Bartosz Soloch
Screening Authorities in the EU: Considerations on Governance, Powers, and Accountability
Investment screening regimes have proliferated over the past few years across the European Union, following the adoption of the EU Screening Regulation, as well as due to a geopolitical context that favoured the adoption of measures for protecting EU strategic assets. In the EU, investment screening regimes remain at the Member State level, hence creating a patchwork of rules and procedures, each administered and applied by national screening authorities. This article aims to investigate how screening authorities across the EU are designed and operate, and how their setup may impact the administration and implementation of screening regimes. It starts by identifying the key governance models to which Member States have resorted in designing competent screening authorities, and then examines how the adopted governance model may influence the substantive and procedural powers conferred upon screening authorities, their competence and efficiency in carrying out their tasks, the transparency of relevant processes, as well as the authorities’ accountability. It concludes by suggesting that a compromise to ensure efficient and accountable investment screening reviews may be to delegate certain functions and tasks to administrative (expert) bodies, while maintaining government involvement and oversight, especially at the decision-making stage.
Jacques Bourgeois, Alessandra Moroni
The Evolving Concept of National Security and Foreign Investment Screening Procedures with Particular Reference to the Italian Regime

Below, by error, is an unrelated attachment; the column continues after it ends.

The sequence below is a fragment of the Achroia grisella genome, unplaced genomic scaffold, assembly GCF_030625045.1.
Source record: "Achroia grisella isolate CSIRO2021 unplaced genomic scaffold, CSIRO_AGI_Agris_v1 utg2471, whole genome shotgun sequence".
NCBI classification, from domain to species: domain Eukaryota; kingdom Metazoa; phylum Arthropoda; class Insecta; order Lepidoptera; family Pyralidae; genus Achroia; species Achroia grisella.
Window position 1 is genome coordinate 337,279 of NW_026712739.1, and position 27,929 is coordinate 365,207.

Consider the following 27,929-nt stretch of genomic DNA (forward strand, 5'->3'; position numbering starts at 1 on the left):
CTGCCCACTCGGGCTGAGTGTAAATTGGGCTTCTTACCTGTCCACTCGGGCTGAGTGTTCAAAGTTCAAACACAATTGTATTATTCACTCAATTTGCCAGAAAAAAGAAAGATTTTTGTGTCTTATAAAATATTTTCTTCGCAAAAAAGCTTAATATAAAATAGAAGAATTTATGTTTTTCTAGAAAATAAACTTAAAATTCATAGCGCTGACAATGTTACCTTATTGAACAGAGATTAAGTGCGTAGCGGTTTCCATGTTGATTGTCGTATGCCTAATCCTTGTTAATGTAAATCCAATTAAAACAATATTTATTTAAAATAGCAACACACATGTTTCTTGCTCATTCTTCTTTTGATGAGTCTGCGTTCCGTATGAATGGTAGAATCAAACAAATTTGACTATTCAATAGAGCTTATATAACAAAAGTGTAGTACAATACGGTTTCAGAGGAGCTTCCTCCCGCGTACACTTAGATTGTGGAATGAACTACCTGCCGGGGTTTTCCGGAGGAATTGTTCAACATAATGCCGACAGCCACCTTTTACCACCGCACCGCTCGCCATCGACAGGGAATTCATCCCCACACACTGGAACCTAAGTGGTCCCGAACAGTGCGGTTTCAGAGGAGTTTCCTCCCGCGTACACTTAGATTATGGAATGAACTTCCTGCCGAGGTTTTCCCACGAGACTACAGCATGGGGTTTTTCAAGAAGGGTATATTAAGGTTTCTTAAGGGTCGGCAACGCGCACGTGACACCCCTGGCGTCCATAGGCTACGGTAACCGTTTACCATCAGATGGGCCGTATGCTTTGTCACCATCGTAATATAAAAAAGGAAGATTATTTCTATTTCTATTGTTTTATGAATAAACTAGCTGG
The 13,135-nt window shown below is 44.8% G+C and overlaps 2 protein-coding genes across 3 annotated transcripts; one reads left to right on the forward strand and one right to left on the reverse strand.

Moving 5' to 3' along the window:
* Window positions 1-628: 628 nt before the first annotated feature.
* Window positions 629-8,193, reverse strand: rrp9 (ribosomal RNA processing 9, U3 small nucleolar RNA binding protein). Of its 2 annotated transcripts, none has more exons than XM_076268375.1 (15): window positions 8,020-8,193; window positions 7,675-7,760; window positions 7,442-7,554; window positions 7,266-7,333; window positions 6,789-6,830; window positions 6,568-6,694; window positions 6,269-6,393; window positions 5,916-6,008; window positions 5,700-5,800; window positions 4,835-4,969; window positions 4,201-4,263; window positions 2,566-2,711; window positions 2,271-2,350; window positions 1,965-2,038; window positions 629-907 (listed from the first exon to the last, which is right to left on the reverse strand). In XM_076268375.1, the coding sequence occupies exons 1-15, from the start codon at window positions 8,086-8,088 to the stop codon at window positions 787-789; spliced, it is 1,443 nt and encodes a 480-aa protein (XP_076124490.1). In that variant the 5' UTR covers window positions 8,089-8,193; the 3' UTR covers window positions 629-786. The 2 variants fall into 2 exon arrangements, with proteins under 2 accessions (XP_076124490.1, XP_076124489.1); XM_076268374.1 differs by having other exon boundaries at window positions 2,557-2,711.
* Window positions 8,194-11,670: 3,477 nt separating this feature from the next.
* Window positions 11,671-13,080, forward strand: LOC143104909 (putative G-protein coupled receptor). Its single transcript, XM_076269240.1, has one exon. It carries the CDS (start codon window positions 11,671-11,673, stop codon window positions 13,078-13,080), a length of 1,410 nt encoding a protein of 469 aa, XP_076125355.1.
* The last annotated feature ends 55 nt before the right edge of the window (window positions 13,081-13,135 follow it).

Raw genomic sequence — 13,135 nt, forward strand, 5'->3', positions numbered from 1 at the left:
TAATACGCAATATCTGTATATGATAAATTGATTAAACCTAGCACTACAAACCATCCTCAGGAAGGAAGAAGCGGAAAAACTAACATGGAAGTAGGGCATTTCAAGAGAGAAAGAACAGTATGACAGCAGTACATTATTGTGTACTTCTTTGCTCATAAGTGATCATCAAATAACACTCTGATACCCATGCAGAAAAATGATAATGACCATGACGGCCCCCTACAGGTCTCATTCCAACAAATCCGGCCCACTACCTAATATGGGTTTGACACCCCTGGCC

Since the 1970s, foreign direct investment (FDI) flows have experienced substantial growth due to the liberalization and protection measures introduced by states. However, this growth came to a temporary stop with the financial and economic crisis of 2007–2010 due also to restrictive measures adopted by states to protect national economies (among which screening procedures). COVID-19 has further impacted FDI flows since many governments have made health decisions to contain the diffusion of the pandemic and economic measures to limit its negative consequences on the domestic economy. In the present context, states more often perceive a need to protect their national security by limiting foreign investments. In fact, national security is a dynamic and evolving concept. Over the years, the scope of this concept has extended going beyond the idea of military protection to include the safeguarding of other public goals that are crucial for state safety or domestic welfare. Currently, economic considerations are increasingly taken into account by governments when assessing their national security. This essay examines the evolving concept of national security and its impact on the FDI approach followed by states, focusing particularly on the recent amendments of the Italian legal framework on foreign investments. This author postulates the idea that, in extraordinary times, extraordinary measures devoted to protecting the national economy are justified. However, adopting an overly expansive interpretation of national security could create new instability in the foreign investment legal framework with negative repercussions on FDI flows.